The Way of the King: March 12

The Servant King
“For even the Son of Man came not to be served but to serve,
and to give his life for a ransom for many.” Mark 10:45

The Way of the King
Mark 10:46-52 | March 12, 2017

Introduction: This is week two in our seven-week sermon series, The Servant King.
The idea of a “Servant King” may strike us as strange. After all, kings rule; they have subjects who are expected to be subjected to the King.

But Jesus presents himself as a different kind of King; he comes and rules by picking up a towel and finding dirty feet to wash. He touches no-name lepers. He allows his schedule to be interrupted by broken-down, sometimes “crazy” people.

Jesus’ way of being King is unlike any other. He’s truly the “Prime Minister [i.e., Prime Servant] and he calls his band of followers to join him in his service. But we have a pretty stubborn problem: we all want to be called “servants” of the Servant King but nobody really wants to be treated like a servant. We want the title but don’t really want to serve.

Pray: Lord, you’ve got a pretty rag-tag band in the likes of us. We live in a “self-serve” culture and read magazines with titles like Self, Me, and Vanity Fair. We’re used to making our own plans, setting our own agenda, making our own way. Teach us what true servant leadership looks like. Grant that we grow both in humility, and an eagerness to serve others—even as you have come “not to be served but to serve…” in Christ Jesus our Lord. Amen.

Read: Mark 10:46-52

They came to Jericho. As Jesus and his disciples and a large crowd were leaving Jericho, Bartimaeus son of Timaeus, a blind beggar, was sitting by the roadside.

When he heard that it was Jesus of Nazareth, he began to shout out and say, “Jesus, Son of David, have mercy on me!”

Many sternly ordered him to be quiet, but he cried out even more loudly, “Son of David, have mercy on me!” Jesus stood still and said, “Call him here.”

And they called the blind man, saying to him, “Take heart; get up, he is calling you.” So throwing off his cloak, he sprang up and came to Jesus. Then Jesus said to him, “What do you want me to do for you?”

The blind man said to him, “My teacher, let me see again.” Jesus said to him, “Go; your faith has made you well.” Immediately he regained his sight and followed him on the way.


1. Try your best to put yourself in the place of Bartimaeus, the blind beggar, sitting by the roadside. What are you sitting on? How did you get there? What are you doing there? What’s the hardest thing about sitting there? What causes you to begin to shout? How often had you been told to “shut up” before? Why did you act as you did—crying out even more loudly for the Son of David?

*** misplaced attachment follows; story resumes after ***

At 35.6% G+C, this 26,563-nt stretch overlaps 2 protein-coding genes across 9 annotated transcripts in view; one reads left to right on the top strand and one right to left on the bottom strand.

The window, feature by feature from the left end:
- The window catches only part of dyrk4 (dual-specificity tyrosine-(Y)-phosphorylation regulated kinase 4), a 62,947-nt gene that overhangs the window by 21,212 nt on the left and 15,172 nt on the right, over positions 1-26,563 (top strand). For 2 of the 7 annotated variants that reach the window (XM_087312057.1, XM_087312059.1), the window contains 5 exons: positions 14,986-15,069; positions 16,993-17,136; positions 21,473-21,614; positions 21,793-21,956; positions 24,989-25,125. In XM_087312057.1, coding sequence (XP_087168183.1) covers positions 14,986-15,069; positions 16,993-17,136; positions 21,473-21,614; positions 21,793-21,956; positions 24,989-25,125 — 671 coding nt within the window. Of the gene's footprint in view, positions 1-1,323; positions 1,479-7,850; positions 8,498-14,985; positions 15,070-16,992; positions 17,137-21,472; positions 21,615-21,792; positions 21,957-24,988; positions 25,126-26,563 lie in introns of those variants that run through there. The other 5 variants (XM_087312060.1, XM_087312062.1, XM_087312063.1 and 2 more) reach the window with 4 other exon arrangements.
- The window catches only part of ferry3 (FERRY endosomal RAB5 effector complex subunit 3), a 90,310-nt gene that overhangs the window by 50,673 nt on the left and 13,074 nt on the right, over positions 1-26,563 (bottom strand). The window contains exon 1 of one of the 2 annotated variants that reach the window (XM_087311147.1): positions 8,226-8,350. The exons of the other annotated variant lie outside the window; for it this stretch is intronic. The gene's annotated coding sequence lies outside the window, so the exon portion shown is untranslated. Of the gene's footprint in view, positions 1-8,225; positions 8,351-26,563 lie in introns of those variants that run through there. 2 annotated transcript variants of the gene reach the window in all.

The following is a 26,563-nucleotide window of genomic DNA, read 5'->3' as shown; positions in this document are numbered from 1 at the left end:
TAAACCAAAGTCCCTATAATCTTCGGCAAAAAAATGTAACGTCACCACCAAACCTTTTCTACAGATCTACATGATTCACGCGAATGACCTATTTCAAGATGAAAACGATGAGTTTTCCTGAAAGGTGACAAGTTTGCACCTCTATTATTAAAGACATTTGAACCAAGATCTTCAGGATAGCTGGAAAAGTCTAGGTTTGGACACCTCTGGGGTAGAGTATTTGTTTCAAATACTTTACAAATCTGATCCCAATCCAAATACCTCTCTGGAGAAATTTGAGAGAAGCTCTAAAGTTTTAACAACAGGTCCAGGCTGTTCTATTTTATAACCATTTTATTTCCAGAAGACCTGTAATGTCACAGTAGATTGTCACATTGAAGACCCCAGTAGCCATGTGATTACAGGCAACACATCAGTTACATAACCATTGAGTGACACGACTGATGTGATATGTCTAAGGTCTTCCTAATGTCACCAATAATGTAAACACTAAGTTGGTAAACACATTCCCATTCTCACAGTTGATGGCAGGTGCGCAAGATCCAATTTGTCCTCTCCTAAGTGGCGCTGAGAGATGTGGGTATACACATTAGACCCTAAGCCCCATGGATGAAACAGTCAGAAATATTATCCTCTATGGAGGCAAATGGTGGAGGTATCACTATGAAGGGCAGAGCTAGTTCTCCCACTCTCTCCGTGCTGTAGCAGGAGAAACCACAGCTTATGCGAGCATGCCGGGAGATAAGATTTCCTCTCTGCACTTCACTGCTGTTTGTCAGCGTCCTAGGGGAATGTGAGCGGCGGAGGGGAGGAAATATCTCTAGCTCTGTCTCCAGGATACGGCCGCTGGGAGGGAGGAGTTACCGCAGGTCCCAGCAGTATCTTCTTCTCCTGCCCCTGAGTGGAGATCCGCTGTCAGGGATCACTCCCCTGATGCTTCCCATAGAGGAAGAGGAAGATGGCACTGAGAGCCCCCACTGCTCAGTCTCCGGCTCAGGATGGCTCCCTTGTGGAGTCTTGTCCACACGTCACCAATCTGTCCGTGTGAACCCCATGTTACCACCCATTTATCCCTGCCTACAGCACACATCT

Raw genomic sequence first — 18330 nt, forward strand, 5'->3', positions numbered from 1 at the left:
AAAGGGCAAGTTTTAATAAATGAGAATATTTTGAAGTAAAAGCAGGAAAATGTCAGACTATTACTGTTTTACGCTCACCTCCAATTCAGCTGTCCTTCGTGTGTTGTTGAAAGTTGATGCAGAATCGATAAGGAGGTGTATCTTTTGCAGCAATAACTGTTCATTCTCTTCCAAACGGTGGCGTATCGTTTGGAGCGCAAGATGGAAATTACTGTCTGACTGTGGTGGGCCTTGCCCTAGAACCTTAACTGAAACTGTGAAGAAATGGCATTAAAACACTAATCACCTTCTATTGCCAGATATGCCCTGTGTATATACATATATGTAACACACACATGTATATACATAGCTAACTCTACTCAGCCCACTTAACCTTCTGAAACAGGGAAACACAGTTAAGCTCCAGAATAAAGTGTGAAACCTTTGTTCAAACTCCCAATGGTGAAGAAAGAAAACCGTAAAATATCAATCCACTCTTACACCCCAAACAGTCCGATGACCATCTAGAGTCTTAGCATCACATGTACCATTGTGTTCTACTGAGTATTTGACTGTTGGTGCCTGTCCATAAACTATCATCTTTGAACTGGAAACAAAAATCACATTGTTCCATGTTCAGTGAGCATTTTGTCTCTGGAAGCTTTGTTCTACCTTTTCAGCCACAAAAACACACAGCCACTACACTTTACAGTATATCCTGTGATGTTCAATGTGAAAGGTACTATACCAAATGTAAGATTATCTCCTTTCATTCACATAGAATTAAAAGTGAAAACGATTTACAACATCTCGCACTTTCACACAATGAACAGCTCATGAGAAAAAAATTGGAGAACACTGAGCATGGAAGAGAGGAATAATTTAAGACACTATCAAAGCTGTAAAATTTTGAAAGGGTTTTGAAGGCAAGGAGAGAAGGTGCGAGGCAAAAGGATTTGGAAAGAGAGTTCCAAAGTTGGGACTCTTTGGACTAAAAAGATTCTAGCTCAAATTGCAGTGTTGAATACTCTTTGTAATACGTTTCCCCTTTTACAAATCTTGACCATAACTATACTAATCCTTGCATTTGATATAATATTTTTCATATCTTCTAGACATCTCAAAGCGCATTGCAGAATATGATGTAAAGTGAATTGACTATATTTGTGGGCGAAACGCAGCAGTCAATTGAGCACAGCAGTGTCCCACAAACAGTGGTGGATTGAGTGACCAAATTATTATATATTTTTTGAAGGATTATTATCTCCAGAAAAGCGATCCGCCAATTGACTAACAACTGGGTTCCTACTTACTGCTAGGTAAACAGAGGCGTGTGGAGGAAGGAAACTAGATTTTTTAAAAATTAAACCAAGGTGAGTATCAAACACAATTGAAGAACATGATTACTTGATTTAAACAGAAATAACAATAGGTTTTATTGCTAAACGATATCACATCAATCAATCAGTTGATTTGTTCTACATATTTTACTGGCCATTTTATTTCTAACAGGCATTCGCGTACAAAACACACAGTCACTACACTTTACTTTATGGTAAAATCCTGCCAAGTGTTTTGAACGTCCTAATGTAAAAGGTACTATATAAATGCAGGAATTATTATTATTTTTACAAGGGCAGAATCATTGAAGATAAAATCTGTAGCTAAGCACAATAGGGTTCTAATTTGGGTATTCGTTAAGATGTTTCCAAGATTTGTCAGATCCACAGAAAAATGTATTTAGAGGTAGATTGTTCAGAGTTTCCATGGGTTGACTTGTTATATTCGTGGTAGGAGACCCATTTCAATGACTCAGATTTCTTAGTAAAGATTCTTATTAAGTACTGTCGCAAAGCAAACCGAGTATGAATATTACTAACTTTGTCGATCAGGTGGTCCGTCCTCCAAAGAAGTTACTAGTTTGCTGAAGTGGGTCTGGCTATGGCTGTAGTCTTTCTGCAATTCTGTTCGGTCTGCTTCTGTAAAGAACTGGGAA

2. Now imagine that you’re in the crowd. You’re one of those who tell the blind beggar to “shut up!” Why did you yell that? How did you feel when you saw Jesus stand still, when he looked at you, and said, “Call him here?”
3. Jesus asks the blind man a pointed question: “What do you want me to do for you?” Why would he ask that? Isn’t it plain and obvious?
4. You’re standing in the crowd watching all this unfold. What impresses you the most as you witness this astonishing gift of sight? What are you going to tell your family back home?
5. Consider this: If Jesus were to come to you tonight and ask that same question, “What do you want me to do for you?” What would you say? Would you be able to answer as immediately and directly as Bartimaeus did? Why might Jesus’ question be difficult for many of us?

Application: Take up your pen and write out your reflections to question number 6. Search out your life, your friendships, your routine, your family. Amid all the stuff, climb into Jesus’ question a bit deeper: “What do you want me to do for you?” If you feel prompted, share your reflections next week with your k group.

Pray: Lord Jesus Christ, you had a busy agenda on that day you were leaving Jericho. Bartimaeus wasn’t on it. But you didn’t see him as an interruption; you stopped what you were doing; you looked on him in love. You served him. Great Servant King, as you came so long ago so also come to us. Although we may see with 20/20 vision, we are blind in so many ways. Lord, in your mercy, hear our prayers. Like Bartimaeus, stop and call us to yourself. Grant us new eyes to see the world as you see it and hearts to follow you in service, now and always. Amen.

Click here to download a PDF of this week's study guide.

Click here to view this week's corresponding sermon.